Hezekiah knew the Assyrian army was marching toward Jerusalem. He had to act quickly to safeguard the city’s water supply. Deploying two huge crews of workers, he instructed one crew to dig from point A to point B and the other crew to dig from point C to point B. Working from opposite directions they met in the middle. When finished they had dug a water channel 300 feet below the surface to connect the Gihon Spring in the Kidron Valley to the Pool of Siloam in the middle of the city. It was a major feat but it guaranteed that Jerusalem would have an adequate and defensible source of water. Today, one could walk the tunnel still flowing with water and, as they say, “Walk on Water.” Those who did not prefer to get wet could walk the “dry tunnel,” dug by the Jebusites over 300 years earlier. This tunnel was found by General Joab who invaded the Jebusite city on the instructions of King David. Overpowering the Jebusite city, King David named the city Jerusalem—the City of David—and began a large building program. We saw remnants of David’s palace and government offices. Recent discoveries of letters with the official signite have contained names and events recorded in the Bible, thus authenticating the Scripture. Remarkable!
The Israelis Museum is a marvel, containing among other items, a 1/50 scale model of Jerusalem at the time of Jesus. It was a tremendous visual. So was the view from a special platform of present day Jerusalem. Our guide pointed out the movement of Jesus during Passion Week—arrest, trial, crucifixion, burial and resurrection. It was amazing to see all the Biblical accounts spring to life and realize the close proximity of all these events.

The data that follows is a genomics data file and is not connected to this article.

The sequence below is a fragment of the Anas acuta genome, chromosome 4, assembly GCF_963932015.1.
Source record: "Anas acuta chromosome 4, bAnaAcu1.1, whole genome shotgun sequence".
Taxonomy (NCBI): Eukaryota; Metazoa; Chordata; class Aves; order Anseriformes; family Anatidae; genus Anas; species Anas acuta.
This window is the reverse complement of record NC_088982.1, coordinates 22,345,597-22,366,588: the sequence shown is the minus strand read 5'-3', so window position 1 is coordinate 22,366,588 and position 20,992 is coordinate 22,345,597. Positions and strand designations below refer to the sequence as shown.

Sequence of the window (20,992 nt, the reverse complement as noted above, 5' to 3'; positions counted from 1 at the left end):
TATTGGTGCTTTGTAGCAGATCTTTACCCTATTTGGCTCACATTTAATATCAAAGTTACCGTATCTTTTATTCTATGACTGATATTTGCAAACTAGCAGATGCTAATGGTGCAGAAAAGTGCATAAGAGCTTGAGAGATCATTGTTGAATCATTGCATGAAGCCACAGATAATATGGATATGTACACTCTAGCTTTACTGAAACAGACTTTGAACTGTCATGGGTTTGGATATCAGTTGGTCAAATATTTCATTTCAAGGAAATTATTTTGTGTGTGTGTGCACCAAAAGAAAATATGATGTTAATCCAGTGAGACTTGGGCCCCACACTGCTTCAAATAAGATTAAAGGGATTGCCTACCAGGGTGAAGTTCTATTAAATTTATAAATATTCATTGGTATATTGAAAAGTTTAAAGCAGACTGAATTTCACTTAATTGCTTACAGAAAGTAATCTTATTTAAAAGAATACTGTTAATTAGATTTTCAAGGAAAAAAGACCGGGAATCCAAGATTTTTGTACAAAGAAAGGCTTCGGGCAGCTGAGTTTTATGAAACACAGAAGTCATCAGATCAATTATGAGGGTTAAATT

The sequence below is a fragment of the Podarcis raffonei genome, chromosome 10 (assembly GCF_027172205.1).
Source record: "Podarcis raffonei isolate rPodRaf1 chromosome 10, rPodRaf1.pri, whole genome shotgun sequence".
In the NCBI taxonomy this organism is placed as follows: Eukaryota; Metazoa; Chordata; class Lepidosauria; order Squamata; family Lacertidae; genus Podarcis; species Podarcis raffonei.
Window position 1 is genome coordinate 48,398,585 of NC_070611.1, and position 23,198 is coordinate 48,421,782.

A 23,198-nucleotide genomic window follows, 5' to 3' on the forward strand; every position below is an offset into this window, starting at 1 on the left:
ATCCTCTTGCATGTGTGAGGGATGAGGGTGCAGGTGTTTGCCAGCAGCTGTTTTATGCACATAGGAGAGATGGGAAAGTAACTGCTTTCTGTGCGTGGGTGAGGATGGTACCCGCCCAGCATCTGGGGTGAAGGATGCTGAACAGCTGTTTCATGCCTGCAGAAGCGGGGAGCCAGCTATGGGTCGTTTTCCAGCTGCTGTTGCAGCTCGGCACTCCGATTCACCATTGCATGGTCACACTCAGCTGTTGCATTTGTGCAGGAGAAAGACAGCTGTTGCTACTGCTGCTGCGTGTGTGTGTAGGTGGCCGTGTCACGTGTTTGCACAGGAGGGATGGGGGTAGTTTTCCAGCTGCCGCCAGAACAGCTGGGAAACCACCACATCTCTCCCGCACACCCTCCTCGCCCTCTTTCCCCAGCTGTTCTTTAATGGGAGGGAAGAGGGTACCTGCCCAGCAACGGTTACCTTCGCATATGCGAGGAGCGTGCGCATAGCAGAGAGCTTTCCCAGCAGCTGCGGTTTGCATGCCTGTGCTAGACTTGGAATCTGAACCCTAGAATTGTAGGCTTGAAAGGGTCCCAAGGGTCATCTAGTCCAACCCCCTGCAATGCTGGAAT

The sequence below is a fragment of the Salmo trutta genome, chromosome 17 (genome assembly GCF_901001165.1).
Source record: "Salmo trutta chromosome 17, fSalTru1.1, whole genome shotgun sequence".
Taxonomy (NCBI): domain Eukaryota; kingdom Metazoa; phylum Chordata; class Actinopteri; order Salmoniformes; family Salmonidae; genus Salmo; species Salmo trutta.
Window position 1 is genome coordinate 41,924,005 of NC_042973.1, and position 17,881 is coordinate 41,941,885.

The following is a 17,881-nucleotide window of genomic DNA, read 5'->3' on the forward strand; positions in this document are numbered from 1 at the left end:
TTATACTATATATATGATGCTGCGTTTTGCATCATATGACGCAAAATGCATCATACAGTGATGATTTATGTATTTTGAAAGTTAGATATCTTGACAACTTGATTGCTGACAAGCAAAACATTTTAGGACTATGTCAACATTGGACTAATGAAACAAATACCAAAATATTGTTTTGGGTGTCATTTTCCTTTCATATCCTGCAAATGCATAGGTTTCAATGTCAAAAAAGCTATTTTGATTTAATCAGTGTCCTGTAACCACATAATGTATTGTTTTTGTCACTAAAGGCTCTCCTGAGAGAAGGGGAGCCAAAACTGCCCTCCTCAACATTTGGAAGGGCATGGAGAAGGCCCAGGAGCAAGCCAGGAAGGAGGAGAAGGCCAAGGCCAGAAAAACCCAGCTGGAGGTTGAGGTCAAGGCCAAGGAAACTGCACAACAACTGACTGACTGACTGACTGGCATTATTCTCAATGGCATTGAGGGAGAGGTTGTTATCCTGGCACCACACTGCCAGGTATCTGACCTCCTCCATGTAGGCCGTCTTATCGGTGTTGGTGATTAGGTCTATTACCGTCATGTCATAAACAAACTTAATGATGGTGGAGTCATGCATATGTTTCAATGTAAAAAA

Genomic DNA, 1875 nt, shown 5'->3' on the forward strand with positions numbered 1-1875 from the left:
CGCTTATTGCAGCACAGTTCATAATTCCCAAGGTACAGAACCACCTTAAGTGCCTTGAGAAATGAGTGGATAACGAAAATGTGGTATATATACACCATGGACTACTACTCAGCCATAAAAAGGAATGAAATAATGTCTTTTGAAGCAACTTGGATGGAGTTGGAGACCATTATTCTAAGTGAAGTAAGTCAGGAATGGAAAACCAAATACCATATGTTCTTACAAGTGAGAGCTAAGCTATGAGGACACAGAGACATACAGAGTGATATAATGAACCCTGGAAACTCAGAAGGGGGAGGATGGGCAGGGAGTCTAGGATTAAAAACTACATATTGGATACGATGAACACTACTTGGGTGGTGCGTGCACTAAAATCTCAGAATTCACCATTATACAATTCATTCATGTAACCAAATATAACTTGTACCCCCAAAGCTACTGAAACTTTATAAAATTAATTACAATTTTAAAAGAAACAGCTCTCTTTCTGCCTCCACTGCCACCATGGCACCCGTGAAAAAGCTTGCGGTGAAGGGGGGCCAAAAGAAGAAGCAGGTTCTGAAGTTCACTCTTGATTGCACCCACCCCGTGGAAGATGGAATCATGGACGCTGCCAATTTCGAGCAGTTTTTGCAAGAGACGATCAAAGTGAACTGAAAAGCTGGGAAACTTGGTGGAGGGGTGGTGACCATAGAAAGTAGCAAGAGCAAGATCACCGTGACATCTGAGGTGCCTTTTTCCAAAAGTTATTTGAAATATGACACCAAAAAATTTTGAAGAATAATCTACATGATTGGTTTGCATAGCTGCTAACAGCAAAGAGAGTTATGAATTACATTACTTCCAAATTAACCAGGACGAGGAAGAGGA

Visiting the Church of St. Peter in Gallicantu, we stood in the courtyard where Peter denied Jesus. The church was built on the site of the home of temple high priest, Caiphas, where Jesus was tried, mocked and imprisoned. We stood in the jail cell and viewed the steps down toward the city on which Jesus walked after the trial as He made His way to Pontius Pilate who would allow Jesus to be crucified. Touching to say the least.
Our day ended at the the Place of the Skull, where scripture says Jesus was crucified. The rocks in the cliff actually have a formation that looks like a skull, with sunken eyes, no less. Nearby is a cave that served as the grave of a wealthy family. The Bible says that Joseph of Arimathea, a wealthy man, took Jesus’ body and interred it in his burial cave. Scholars debate which of two places is the actually place of crucifixion, but this site seemed so authentic to me. Our group had a very moving communion service in an outdoor chapel in the cool early evening air in a spot between the Place of the Skull and the burial cave. Tears were shed and hearts were touched! He died for me, and He lives for me. WEG